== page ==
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Retailers in Miss. Look to Benefit From Possible Online Sales Tax

By Lawayne Childrey | Published 08 May 2013 06:29am | comments
Photo courtesy of Getty Images
Traditional retailers across Mississippi may soon benefit from online sales tax collections and many are wondering what it could mean for the state's bottom line. 
 
You can buy shoes, jewelry even furniture online tax free.  But those days of  tax free shopping on the Internet may soon be a thing of the past. That's because the U.S. Senate has passed a bill that would empower states to collect sales taxes for purchases made over the Internet. Crowell Armstrong, President of the Mississippi Retail Association says it's a move his organization welcomes.
 
"We think that it levels the playing field for all retail industry people, the 'mom and pops,' the big retail stores, we just think its the fairest thing to do," says Armstrong.   "The figures that I'm getting from the National Retail Federation is that the state of Mississippi is losing about $300 million dollars a year by not collecting the taxes on the Internet sates." 
 
Armstrong says the current tax disparity is turning some traditional stores into showrooms, where shoppers pick out items they like then buy them on the Internet to avoid sales taxes.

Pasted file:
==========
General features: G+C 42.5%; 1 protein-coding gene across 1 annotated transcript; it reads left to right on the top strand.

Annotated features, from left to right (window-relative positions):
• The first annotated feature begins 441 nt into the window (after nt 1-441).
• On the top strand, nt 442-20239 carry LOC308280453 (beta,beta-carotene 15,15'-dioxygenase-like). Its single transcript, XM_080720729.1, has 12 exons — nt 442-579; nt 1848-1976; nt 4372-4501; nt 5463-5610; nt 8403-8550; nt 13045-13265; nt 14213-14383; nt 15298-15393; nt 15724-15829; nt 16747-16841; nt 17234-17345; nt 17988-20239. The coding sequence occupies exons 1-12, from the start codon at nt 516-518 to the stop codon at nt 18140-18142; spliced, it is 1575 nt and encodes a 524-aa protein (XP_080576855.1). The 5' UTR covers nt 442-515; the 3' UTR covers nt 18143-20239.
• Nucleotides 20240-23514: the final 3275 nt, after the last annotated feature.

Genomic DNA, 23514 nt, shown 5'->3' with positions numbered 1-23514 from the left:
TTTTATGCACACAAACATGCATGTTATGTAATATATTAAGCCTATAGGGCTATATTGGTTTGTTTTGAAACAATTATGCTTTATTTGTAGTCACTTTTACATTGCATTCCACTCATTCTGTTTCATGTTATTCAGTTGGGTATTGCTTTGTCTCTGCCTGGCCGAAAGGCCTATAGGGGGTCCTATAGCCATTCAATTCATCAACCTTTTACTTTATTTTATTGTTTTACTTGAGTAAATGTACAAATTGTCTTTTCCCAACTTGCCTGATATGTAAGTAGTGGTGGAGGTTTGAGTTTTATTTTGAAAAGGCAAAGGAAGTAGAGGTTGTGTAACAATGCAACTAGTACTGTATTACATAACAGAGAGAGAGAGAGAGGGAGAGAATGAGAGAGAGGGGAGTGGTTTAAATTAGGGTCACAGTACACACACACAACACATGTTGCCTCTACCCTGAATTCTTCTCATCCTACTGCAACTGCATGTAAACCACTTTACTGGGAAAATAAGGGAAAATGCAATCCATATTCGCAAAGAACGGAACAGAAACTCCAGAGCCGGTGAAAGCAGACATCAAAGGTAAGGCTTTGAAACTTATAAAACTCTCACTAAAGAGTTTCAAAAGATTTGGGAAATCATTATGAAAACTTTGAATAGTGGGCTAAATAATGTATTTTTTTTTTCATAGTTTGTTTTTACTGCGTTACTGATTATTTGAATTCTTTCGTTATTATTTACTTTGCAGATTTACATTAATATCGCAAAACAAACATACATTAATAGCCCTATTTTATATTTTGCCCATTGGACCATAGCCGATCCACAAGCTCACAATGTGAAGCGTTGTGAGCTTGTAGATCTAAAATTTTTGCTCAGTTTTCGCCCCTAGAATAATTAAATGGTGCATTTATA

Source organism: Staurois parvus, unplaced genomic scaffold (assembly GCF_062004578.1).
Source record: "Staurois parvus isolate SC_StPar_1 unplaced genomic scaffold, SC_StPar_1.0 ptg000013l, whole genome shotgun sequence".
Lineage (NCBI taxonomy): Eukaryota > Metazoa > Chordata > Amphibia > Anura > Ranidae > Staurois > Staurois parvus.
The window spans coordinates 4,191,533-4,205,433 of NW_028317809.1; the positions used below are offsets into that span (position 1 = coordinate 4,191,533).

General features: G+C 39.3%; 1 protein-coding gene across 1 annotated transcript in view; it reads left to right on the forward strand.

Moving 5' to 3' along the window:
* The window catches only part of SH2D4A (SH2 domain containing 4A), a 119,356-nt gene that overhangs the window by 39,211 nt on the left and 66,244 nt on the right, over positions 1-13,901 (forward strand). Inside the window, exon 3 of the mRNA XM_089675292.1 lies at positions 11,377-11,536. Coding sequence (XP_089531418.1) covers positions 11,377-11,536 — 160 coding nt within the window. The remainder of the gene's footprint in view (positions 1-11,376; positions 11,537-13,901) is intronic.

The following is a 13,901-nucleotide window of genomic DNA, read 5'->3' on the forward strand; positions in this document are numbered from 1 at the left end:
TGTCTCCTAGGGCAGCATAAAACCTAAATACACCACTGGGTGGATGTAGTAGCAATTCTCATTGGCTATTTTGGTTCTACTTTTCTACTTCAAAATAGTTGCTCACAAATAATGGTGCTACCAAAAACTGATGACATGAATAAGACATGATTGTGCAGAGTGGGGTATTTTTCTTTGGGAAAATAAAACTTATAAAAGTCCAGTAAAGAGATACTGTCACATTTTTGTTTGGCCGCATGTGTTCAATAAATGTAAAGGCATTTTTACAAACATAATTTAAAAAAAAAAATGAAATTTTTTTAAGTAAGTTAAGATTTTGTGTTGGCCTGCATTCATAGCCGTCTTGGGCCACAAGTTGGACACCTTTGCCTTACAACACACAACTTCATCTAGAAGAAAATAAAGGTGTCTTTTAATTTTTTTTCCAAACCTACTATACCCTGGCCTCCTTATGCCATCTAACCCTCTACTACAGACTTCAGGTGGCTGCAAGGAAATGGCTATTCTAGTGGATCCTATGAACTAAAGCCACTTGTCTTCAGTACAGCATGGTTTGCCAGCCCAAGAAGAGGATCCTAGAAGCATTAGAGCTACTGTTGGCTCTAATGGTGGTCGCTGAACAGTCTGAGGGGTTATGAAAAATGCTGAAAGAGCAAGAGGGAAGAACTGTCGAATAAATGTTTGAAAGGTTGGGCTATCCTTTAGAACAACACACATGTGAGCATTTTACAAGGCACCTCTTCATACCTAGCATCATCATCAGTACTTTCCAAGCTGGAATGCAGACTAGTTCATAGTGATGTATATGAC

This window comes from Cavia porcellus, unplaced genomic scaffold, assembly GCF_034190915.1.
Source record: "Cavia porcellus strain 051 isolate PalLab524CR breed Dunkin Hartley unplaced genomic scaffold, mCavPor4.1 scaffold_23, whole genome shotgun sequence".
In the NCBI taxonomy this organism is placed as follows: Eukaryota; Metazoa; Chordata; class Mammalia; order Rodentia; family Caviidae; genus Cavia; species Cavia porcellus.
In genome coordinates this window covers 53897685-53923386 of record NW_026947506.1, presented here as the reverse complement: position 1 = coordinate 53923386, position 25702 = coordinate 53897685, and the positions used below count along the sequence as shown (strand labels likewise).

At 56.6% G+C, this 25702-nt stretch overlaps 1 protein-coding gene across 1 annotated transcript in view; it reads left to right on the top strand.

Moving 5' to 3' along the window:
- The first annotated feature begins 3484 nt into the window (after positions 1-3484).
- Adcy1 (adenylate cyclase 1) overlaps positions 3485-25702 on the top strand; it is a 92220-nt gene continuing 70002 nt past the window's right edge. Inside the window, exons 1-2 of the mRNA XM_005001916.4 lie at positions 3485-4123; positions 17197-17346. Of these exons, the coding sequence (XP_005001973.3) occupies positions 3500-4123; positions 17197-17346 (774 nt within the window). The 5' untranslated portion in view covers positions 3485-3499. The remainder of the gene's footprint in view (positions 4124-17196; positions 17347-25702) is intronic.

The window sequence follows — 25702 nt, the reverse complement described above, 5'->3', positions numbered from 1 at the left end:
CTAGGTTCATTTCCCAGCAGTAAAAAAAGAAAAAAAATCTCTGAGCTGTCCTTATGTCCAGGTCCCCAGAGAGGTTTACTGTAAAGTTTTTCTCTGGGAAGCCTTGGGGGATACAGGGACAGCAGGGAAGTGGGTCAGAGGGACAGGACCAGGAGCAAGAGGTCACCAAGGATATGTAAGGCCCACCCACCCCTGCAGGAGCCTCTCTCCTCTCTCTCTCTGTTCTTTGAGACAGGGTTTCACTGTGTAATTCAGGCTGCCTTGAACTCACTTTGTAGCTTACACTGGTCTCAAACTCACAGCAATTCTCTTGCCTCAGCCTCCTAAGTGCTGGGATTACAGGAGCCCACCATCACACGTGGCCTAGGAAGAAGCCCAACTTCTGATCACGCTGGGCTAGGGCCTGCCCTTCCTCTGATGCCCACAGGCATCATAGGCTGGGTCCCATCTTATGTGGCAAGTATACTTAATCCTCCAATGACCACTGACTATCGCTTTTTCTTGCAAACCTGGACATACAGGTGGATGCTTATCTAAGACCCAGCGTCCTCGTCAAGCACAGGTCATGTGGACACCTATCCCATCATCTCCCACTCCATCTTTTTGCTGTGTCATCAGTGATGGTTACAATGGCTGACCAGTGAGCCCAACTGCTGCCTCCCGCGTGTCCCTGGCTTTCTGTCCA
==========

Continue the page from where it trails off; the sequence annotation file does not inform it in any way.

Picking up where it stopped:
"A lot of people go say to Best Buy or somewhere like that, look at a product, get the serial number off of it, see what all features they have on it, but they go home and buy it on the Internet and they're saving 7% right off the top here the longer we wait the worse it hurts the State of Mississippi," says Armstrong.
 
Marianne Hill,  senior economist for the states Institutions of Higher Learning says allowing states to collect sales taxes on Internet purchases is one way to sure up an ailing tax structure. 
"Retail sales are a declining portion of our economy, we need to be looking to other taxes, income tax for example, we collect less than we need it's also true of course that it's not fair that depending on where you purchase an item, you  may or may not be subject to the sales tax, so reform is needed," says Hill.
 
Opponents worry the bill gives states too much power to reach across state lines to enforce tax laws.  The bill now makes its way to the house of representative where it is expected to be strongly challenged. 
 

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